Sometimes, museums are their own worst enemies. They keep the best of their collections hidden in storage and, when they finally expose them to the light of day, they both underpromote and misunderstand what they've got.
We saw that years ago at the Fine Arts Center, when then-Director David Wagner sold off the FAC's matchless collection of Northwest Coast Native American artifacts for a fraction of its value, apparently unaware of the collection's aesthetic, historic or monetary value. And we see that now in the Pioneers Museum, which is, for the first time, exhibiting a small fraction of the James Lee Dick pipe collection.
Some background: Mr. Dick, who began smoking a pipe as an undergraduate in 1903, assembled an enormous collection of pipes over the next several decades, which were presented to the museum in 1948. Of the hundreds of pipes in the collection, less than a hundred are on display.
The collection is presented as an essentially whimsical show, titled One Smokin' Collection. Its theme, reinforced by a number of quotations from a book on the subject, is the psychopathology of collecting things, whatever they may be. The pipe collection is therefore not a group of objects with historical or aesthetic interest, but simply a window into the obsessive-compulsive world of the dedicated collector. And what are collectors? Why, they're eccentrics who fetishize a certain class of objects, which they collect in order to absorb the magical properties that they believe the objects possess.
I dunno; maybe the goofy behaviorists who write such nonsense have a point, but let's look at the pipes; they're amazing artifacts, and some of them are marvelous works of art.
The exhibition is nicely mounted, with each pipe displayed on an individual stand within one of eight vitrines. The pipes are organized, rather eccentrically, by material (metal, clay, meerschaum, briar) or by carving subject (animals, people, other). It might have been better to focus on chronology, or on type of use (tobacco, opium, hashish). No matter -- the pipes, not the show's organization, are the story.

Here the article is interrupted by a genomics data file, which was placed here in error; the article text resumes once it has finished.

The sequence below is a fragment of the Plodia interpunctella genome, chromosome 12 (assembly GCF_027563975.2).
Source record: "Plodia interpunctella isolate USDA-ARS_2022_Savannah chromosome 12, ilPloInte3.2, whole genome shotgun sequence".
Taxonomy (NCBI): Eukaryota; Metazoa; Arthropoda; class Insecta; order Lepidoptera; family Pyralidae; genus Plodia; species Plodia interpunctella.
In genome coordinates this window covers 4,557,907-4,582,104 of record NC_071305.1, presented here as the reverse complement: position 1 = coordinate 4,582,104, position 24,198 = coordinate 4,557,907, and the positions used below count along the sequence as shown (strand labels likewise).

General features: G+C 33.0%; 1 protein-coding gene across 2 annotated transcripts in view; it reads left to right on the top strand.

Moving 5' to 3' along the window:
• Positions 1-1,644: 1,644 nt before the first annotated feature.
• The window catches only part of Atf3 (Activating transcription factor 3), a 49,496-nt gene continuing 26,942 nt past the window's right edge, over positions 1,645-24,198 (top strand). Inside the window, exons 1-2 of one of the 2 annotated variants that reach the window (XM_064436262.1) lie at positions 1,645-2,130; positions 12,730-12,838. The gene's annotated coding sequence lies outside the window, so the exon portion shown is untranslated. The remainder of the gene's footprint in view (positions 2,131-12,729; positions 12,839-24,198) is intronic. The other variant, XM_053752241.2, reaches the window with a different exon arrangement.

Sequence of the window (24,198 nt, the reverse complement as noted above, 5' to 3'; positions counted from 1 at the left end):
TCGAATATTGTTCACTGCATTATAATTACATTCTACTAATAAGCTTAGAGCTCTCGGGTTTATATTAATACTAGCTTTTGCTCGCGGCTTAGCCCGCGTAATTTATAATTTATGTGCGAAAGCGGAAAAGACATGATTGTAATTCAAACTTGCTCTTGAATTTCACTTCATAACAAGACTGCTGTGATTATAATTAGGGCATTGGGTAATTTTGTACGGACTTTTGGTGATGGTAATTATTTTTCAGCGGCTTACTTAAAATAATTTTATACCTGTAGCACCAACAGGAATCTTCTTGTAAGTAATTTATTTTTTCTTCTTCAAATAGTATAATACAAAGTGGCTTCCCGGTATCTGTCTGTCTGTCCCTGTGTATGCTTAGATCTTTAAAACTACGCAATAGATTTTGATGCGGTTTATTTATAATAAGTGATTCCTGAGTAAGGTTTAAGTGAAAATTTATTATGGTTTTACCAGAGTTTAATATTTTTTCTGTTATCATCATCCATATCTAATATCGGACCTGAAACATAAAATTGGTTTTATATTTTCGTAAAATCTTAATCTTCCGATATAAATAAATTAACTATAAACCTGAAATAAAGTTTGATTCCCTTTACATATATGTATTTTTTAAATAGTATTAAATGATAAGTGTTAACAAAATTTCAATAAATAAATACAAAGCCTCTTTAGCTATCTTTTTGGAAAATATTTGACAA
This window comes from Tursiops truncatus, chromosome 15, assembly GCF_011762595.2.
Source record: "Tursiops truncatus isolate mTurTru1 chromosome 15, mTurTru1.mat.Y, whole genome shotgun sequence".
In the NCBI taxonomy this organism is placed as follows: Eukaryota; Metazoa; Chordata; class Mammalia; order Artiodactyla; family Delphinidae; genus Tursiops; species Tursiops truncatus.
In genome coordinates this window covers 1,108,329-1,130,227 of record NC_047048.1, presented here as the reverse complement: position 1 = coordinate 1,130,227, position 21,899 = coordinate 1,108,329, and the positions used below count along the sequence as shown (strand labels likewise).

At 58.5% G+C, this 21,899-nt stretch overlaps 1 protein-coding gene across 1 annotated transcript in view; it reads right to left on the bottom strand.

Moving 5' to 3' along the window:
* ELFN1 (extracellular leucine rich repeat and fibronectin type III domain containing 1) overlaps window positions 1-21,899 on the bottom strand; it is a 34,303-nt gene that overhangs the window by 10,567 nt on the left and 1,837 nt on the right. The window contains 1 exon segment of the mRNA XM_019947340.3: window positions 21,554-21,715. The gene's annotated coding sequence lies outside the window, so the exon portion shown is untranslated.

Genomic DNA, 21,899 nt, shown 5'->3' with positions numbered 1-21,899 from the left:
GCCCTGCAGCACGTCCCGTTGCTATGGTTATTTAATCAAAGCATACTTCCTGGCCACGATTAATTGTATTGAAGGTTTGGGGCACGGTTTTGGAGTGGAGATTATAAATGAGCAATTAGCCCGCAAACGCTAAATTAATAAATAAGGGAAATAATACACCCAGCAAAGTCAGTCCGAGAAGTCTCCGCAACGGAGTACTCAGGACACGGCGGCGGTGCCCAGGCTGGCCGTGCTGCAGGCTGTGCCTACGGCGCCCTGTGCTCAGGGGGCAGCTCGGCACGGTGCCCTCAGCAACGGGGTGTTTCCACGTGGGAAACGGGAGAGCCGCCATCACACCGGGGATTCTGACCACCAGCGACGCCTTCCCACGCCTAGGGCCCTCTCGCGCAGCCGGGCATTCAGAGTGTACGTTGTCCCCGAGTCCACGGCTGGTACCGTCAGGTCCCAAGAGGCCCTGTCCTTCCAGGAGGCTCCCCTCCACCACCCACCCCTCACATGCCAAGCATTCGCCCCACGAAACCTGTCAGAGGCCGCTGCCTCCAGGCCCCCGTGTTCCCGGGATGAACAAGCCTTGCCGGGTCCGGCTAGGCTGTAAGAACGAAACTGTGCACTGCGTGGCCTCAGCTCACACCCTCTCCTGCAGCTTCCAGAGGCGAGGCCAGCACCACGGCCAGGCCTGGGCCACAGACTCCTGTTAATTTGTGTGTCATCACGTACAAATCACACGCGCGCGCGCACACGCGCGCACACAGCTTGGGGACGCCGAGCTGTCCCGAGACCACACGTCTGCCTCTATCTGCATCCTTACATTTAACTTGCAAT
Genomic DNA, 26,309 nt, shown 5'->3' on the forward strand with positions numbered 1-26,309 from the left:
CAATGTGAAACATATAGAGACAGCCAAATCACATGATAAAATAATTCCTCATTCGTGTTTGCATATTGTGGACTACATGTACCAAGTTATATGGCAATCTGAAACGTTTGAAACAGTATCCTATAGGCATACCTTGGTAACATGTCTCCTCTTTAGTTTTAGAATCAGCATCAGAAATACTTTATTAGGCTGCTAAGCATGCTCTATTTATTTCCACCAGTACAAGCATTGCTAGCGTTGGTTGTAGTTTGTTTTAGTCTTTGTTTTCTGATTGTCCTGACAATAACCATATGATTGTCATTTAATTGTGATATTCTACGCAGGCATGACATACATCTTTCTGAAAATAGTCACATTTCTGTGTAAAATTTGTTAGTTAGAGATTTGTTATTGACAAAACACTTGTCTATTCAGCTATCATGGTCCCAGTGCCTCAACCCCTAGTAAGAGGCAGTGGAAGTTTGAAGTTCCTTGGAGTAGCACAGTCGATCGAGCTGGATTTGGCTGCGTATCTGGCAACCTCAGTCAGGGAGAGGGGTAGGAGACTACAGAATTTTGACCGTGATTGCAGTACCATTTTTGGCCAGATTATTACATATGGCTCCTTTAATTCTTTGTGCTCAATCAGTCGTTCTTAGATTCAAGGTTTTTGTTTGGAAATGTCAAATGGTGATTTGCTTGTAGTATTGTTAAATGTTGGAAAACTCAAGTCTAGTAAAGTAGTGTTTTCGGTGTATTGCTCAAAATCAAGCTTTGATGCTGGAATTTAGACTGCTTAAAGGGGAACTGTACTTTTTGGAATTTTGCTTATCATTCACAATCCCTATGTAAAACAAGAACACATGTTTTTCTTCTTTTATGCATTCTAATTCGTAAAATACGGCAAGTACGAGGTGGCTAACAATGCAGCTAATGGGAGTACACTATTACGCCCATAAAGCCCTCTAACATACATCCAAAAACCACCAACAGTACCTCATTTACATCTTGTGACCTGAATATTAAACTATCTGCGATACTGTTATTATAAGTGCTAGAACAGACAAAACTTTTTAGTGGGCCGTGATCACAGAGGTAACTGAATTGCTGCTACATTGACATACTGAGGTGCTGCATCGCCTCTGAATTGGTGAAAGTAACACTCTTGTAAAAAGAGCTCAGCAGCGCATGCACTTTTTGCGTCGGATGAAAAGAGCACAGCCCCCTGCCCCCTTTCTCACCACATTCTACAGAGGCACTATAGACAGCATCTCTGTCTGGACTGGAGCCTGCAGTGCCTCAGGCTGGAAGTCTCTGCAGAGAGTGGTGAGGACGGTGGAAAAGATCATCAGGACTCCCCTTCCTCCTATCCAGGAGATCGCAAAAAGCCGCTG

It's interesting to learn about the history of smoking and of the various materials used for crafting pipes. Meerschaum, a type of clay that hardens into a plasticlike compound that's easily carved and darkens with age is still in use, as is briar, carved from the root of the Mediterranean hawthorn. Catlinite, found only in North America, may be mined only by Native Americans.
Some of the pipes are simple, unadorned and graceful. Others are fantastical creations, swirling and magical works of art. I was amazed by a Japanese "Kiseru" pipe, its ebony stem circled by a silver dragon. And take a look at the half-dozen or so 19th-century opium pipes on display, beautifully crafted in a variety of materials -- bamboo, tortoise shell and jade, sometimes inlaid with semiprecious stones.
There are a dozen elaborately carved pipes, most, I suspect, of 18th- to 19th-century European origin. Some are enormous; it's hard to imagine that anyone actually smoked 'em. They may be pipes, but they're really sculptures, as accomplished and beautiful as any of the French animalier bronzes of the 19th century. Don't miss the extraordinary meerschaum in a corner vitrine, a riotous rococo celebration of excess, featuring horses and dogs. And these aren't modest, bas-relief depictions; these are three-dimensional sculptures, flowing and beautiful.
Go see for yourself. This is great art, not merely a window into a quirky collector's soul.
-- John Hazlehurst
One Smokin' Collection
Colorado Springs Pioneers Museum, 215 S. Tejon St.
Tuesday through Saturday 10 a.m. to 5 p.m.
Through March 12